Ludwig Maximilian Breuer
Albert Erik Gruber
Enrique Senabre Hidalgo
Munkhtsetseg Namsrai is a researcher of the Institute of Language and Literature at the Mongolian Academy of Sciences. In the summer of 2018, she joined the ACDH as a guest researcher to work on her research project "Translation-Oriented Terminology Management". During her stay, she focused on the application of terminology management tools to the Mongolian language and worked on the creation of a terminology corpus for the Mongolian language, exchanging experiences and research data on terminology extraction and the processing of corpus-data in various languages with ACDH researchers.
Simona Olivieri holds a PhD in Arabic language and linguistics from Sapienza University of Rome. She is currently Humboldt Research Fellow at Freie Universität Berlin where she is working on the creation of a TEI-encoded collection of classical Arabic grammatical treatises. Her visiting period at ACDH focused on linguistic and semantic markup, TEI, data management, and taxonomy building, as well as on the ACDH-based VICAV project.
Ass.-Prof. Jutta Ransmayr currently works in the German department and Centre for teacher education at the University of Vienna, where she works in the field of German language didactics, language variation in the teaching context and corpus linguistics. She studied English and American studies, history and German as a foreign language at the University of Vienna, where she did her PhD in applied linguistics. She was part of the ICLTT (Institute of Corpus Linguistics and Text Technology) before joining the ACDH in 2015, where she deals primarily with research and networking activities in the realm of Austrian Standard German and corpus data acquisition (e.g. Austrian Media Corpus). She is an Austrian representative in the Council for German Orthography and one of Austria´s delegates in the EFNIL (European Federation of National Institutions for Language).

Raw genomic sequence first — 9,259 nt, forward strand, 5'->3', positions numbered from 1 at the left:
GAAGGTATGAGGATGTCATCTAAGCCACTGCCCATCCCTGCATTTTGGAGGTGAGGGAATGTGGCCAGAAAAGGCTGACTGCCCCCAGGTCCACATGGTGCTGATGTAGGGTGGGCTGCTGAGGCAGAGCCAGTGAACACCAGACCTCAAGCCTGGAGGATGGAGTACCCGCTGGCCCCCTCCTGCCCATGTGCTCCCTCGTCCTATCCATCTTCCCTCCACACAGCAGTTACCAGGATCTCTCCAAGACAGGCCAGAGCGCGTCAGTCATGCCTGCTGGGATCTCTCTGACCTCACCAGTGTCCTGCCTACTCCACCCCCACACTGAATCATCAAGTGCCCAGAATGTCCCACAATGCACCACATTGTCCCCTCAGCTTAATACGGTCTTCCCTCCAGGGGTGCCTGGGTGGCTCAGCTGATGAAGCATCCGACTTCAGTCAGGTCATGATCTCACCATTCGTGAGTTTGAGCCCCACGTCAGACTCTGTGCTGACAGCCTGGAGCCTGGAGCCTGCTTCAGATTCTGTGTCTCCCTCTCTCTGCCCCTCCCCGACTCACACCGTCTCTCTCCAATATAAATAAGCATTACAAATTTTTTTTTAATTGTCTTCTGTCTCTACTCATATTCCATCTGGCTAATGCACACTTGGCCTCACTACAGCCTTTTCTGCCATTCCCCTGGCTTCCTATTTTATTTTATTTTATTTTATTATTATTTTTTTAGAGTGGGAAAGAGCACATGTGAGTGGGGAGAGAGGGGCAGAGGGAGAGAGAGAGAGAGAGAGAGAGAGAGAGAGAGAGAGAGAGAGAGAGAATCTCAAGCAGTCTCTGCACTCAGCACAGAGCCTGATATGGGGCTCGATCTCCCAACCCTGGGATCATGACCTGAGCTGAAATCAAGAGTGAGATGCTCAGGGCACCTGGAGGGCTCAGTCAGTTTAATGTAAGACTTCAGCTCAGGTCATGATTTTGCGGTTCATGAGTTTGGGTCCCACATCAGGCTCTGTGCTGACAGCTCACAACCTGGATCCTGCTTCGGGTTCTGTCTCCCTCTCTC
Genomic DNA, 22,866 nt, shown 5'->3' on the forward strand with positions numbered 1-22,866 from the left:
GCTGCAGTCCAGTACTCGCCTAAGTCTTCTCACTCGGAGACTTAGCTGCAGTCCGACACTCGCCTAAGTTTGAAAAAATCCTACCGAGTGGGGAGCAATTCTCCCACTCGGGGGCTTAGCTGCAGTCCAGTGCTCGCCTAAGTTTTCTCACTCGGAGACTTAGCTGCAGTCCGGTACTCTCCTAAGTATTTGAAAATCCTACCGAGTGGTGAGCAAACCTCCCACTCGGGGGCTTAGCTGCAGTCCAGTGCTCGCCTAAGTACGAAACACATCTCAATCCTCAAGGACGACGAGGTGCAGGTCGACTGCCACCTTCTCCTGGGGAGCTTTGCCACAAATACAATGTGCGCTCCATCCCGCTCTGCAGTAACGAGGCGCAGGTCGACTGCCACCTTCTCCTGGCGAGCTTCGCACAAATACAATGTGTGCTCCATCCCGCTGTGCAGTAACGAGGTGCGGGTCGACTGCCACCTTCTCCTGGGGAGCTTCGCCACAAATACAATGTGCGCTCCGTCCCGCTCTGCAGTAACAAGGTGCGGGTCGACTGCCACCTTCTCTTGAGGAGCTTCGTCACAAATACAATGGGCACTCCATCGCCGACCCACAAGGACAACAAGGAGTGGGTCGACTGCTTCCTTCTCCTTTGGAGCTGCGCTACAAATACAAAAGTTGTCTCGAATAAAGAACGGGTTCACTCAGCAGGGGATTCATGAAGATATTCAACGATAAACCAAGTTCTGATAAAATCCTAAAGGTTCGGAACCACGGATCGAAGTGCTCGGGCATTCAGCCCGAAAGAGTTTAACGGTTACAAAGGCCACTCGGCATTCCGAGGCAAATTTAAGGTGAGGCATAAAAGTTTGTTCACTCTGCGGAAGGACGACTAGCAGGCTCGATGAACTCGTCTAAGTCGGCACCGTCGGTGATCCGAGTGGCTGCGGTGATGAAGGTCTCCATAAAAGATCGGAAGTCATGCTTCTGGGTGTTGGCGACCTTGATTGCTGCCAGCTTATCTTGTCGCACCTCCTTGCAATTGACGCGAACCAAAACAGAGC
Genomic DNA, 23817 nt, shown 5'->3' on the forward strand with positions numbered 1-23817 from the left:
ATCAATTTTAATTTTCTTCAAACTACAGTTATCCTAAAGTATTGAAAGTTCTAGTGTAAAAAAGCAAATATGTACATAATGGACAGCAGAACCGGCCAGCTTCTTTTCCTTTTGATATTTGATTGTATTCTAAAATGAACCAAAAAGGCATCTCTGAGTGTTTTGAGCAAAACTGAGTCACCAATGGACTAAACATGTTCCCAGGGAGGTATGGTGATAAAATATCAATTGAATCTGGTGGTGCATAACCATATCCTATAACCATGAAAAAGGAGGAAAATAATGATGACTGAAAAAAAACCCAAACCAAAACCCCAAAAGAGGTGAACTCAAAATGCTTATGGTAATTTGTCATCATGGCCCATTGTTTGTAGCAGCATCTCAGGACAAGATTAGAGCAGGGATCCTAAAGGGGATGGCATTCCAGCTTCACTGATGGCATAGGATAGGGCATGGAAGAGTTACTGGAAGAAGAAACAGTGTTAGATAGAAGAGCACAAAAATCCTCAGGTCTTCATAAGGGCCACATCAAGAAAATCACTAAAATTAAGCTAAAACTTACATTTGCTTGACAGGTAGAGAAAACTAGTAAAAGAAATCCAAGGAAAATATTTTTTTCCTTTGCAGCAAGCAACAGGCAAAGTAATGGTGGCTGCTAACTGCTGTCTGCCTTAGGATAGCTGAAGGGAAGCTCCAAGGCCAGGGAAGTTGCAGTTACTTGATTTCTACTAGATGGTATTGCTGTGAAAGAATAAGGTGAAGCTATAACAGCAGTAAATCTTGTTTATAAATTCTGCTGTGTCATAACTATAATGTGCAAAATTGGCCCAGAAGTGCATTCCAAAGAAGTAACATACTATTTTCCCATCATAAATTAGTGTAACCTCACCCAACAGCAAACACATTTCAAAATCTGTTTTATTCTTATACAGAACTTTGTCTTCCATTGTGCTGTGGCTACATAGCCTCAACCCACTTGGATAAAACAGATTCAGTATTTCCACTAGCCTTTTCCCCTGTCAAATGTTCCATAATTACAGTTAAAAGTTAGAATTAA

Silvia Stoyanova is a literary scholar specializing in modern Italian literature, in particular the works of Giacomo Leopardi. She has conducted research and taught in the USA (Columbia University, Princeton University), Germany (Uni Trier), and Italy (University of Macerata). At Princeton, she initiated the creation of a Digital Research Platform for the Zibaldone, Leopardi’s large collection of research fragments.
At the ACDH, Silvia is working within the exploration space to expand the research framework of the Zibaldone Platform into a networked, multi-modal, participatory knowledge environment. She will explore how semantic web technologies and knowledge visualization methods could help with the challenges of discourse organization in the scholarly fragment genre, and, conversely, how the design of a digital platform for the study of research notes and their epistemic practices could augment interpretation processes in humanities scholarship.